Friday, February 14, 2014

Cyprus plumbing and construction...part two

Wednesday evening, while playing a game with Sue, Richard, and Tim, one of them asked or said something about my parents leaving, something like, "Did your parents departure go well this morning?" I said, "Yesterday, but yes, it was fine." It took the three of them and Jörn a few minutes to convince me that it HAD been that had been a very, very long day. (And I'd also fallen asleep while putting Helen to bed, so, well, I HAD slept again, so surely it was another day??)

So Wednesday morning, Jörn went over to our house to await the plumbers, and I piled the three girls, my parents, and my parents' luggage into the car. (They didn't have so much themselves, but they also had two suitcases from my brother, since my brother and his wife and daughter are moving back to California next month.) Then we went to Dena's house for my parents to say goodbye to Jacob and Lukas. While they were saying goodbye, though, Jörn called that the plumbers had arrived, so then Jörn picked up the boys and met us at the airport. Marie had already said goodbye the night before.

Jörn then went to work and the children and I went back to the flat. Konstantin took Helen and Elisabeth to the playground and Jacob went back to the house to work on his Coursera (free on-line classes from universities around the world) classes, and I did something approximating schoolwork with Lukas and Katie. (I think we read several chapters of Naya Nuki, and one of them maybe did math??)

The plumbers had told Jörn that we could move back in that afternoon, that the toilet would be done and we would have water. After lunch I'd gone over to talk with them (but couldn't find the camera...I'd put it somewhere too safe) and they kept insisting that it would be done, but I was extremely skeptical by this time. At 3:30, Jörn and I went to the house again (by which time I'd found the camera) on the way to our Greek class, and I took more photos and had more arguments in Greek with the plumbers. They'd laid new pipes and filled it all in with concrete, right up to the level of the tiles!

The shower was still a mess:

The toilet was still in the hallway:

The bathtub was a mess:

There were still piles of construction material on the sidewalk in front of the house:

And the man was insisting that that they would be finished TODAY, that the toilet would be fine, that we could move back in!!!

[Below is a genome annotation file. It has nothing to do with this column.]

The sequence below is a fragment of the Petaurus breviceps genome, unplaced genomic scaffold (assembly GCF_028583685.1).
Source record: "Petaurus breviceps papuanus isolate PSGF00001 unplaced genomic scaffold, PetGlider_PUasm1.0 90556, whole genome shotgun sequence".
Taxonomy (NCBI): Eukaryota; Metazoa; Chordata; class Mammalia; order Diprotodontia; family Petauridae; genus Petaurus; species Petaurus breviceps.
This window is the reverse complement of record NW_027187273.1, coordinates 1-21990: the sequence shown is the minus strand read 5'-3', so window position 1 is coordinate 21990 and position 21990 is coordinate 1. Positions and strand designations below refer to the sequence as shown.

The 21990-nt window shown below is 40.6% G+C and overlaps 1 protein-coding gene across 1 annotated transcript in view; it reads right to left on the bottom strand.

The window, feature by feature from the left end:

Finally, one of the plumbers/construction workers who spoke more English admitted that they were trying to hurry so we could move back in, but really, it would be better to wait. I said that he should PLEASE not hurry and do a bad job, but take the time they need and do it right. He seemed very relieved.

Apparently, he understood the "not hurry" part, but I really don't think that ANYONE understood the "do it right" bit. After our Greek class, we went back to see what had been done and lock up the house.

That morning, Lukas had remembered seeing pink tiles in the attic (a crawl-space above the laundry room and bathroom into which nobody bigger than Lukas will fit, but he'd explored it a few times...) and we'd gotten them out, so the workers used those for part of the bathroom floor, putting them in very badly, not to mention that they hadn't even taken OUT all of the tiles that they had chipped:

The bathtub tap was covered in spilled concrete:

The tiles were crooked in three dimensions:

And there were cat paw prints in the concrete on the kitchen terrace (okay, that's not really the fault of the workers, and I wonder whether these are prints of Makenzy or Connie, two very confused cats at the upheaval in the house).

That wasn't all we found...Marie, who had been over during the day to use the computer and bake a cake (not for us, though), had decided to add her own mark:

That evening we distributed teenagers again (Jacob to Panos's this time) and Lukas got the sofa bed, as we got the master bedroom.

And Sue, Richard, and Tim came down and played a game with us, the only relaxing time of the entire day.

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